Q.  Can you give an example of something that surprised you about your job when you first started?

You mean besides the fact that people pay me to do this job? I think it’s surprising how much you learn day to day on the job – and that’s also one of the most exciting parts!

Q.  What projects have you worked on in the past?

A.  The list starts pretty sad, but it gets better so hang in there. Drumroll Please!
Leapfrog’s ClickStart Educational Software
Leapfrog’s My First PC

Disney Pixar’s Finding Nemo: Sea of Keys

Create and Learn

Disney Pixar’s Toy Story

Godzilla Unleashed Double Smash (Nintendo DS)

Spiderman Vs. the Masked Menace (TV Plug and Play)

Tomb Raider: Underworld (Nintendo DS)

Red Faction: Beast (Wii, Cancelled)

Tales of Monkey Island: Chapters 1,2,3. (Wii, PC)

Halo: Reach (XBox 360}

Penguins of Madagascar: Dr. Blowhole Returns Again (Wii, PS3, XBox 360 Kinect)

Halo 4 (XBox 360)

Q.  What do you find most rewarding about your job?

A.  Seeing people get excited about the work you’re doing is pretty great. We often get to display our work on a big screen in front of the whole company and when you get a studio-wide reaction to an animation you’ve worked on it’s a pretty wonderful feeling. Combine that with the millions of people who willingly pay money to play something you helped create is amazing.

Q.  What advice would you give students preparing for a career like yours?

A.  Work really, really hard. Ask lots of questions and REALLY listen to the answers. Teachers tend to know some stuff that might be good to pick up. Be nice to people. College is equal parts learning and networking, so take advantage of both while you are there.

Q.  What qualities does someone need to have to be successful in this field?

A.  You need to be intrinsically motivated to keep getting better. It’s not that hard to get too comfortable with your abilities or your job and soon you’ll find yourself at the same quality level you were when you left college, and guess what, other people are working harder than you to get better, and they’ll succeed if you don’t do something about it. Unfortunately, most jobs would like you to get better but they don’t really help you do it, so it’s up to you to do it on your own time.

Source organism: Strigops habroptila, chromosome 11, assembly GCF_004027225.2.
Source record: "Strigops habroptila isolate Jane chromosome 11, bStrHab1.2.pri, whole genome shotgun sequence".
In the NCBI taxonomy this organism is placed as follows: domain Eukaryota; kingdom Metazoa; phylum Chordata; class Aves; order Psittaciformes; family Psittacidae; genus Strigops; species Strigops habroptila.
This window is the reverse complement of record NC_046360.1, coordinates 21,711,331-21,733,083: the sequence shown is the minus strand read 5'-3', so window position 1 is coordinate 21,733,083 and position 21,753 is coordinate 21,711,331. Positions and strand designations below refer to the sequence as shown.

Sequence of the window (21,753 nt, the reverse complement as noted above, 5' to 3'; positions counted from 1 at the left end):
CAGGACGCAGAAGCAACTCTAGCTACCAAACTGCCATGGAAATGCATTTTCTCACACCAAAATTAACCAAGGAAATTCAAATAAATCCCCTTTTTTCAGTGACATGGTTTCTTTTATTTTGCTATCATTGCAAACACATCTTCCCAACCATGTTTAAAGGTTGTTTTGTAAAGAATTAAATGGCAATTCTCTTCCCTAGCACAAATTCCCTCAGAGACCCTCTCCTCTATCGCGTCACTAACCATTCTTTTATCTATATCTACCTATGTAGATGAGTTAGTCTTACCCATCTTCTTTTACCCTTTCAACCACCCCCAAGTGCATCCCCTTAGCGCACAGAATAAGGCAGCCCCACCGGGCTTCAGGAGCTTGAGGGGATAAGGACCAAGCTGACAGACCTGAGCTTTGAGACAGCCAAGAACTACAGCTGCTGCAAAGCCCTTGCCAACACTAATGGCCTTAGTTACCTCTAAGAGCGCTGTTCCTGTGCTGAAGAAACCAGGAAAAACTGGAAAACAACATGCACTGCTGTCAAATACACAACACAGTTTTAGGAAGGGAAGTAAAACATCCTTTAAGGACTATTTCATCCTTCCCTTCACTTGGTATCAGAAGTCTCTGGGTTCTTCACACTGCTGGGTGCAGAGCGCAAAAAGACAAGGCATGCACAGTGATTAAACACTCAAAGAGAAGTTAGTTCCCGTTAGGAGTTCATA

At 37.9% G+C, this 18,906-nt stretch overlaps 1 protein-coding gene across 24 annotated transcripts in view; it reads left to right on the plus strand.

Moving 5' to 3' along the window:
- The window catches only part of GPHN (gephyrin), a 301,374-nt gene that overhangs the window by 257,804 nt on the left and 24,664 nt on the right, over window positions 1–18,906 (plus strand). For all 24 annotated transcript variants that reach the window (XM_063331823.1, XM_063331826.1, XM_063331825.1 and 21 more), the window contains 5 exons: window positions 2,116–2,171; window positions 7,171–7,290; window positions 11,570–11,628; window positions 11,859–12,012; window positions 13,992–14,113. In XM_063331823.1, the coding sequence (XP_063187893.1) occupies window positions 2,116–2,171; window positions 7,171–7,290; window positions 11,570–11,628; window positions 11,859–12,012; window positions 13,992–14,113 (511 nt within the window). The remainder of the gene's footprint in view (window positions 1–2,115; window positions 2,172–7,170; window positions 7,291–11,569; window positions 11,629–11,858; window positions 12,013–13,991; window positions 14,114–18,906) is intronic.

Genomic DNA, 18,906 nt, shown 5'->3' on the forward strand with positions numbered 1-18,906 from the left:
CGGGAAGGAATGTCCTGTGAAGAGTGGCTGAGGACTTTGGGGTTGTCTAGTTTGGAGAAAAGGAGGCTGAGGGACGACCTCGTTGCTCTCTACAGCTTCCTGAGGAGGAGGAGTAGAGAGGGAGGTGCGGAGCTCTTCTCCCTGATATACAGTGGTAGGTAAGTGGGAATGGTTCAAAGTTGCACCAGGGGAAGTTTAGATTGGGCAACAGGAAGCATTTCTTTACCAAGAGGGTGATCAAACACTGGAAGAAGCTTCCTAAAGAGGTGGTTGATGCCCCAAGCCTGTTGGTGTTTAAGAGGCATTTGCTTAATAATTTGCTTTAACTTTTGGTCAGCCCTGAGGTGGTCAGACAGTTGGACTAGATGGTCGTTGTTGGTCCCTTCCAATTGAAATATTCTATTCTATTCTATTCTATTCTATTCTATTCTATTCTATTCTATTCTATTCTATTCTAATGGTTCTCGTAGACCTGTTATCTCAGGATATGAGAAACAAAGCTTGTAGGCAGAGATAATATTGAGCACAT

It also helps to be a people person, or at least be nice. You want people to like you, so that when job opportunities come up, your old co-workers remember you fondly, would want to work with you again and recommend you for positions at their company. I can proudly say I have never started a job where I didn’t know someone there before me who gave me a strong recommendation. This ‘learning and networking’ thing is a recurring theme.

Q.  How did Cogswell helped prepare you for this career?

A.  Cogswell gave me the opportunity to develop the foundational skills and the connections to start my career in animation.

YOBONJA Invades PAX Prime 2012

Tuesday, August 28th, 2012

Tobiah Marks at PAX Dev 2012

Cogswell College Alumni Tobiah Marks and Angelo Yazar Co-founders of the independent game development company, Yobonja, that brought us Blast Monkeys, will be exhibiting August 31 to September 2 at PAX Prime Seattle 2012 (booth #6415).  Also, on August 29th Tobiah will present a talk called “What Worked: Lessons Learned Running an Independent Game Company” at PAX Dev.

Yobonja’s  Blast Monkeys, a physics-based puzzle game with over 11 million cross platform downloads, was nominated for the “Best Mobile App for Consumers” at the 2012 Global Mobile Awards, and was the #1 Free Android Game during the summer of 2011.

Marks and Yazar, along with fellow business partner Yekta Yazar, will be supported by several fellow Cogswell alumni who will help run the Yobonja booth. There they plan to show off the many different versions of Blast Monkeys and conduct a PAX exclusive debut of Blast Monkeys related merchandise.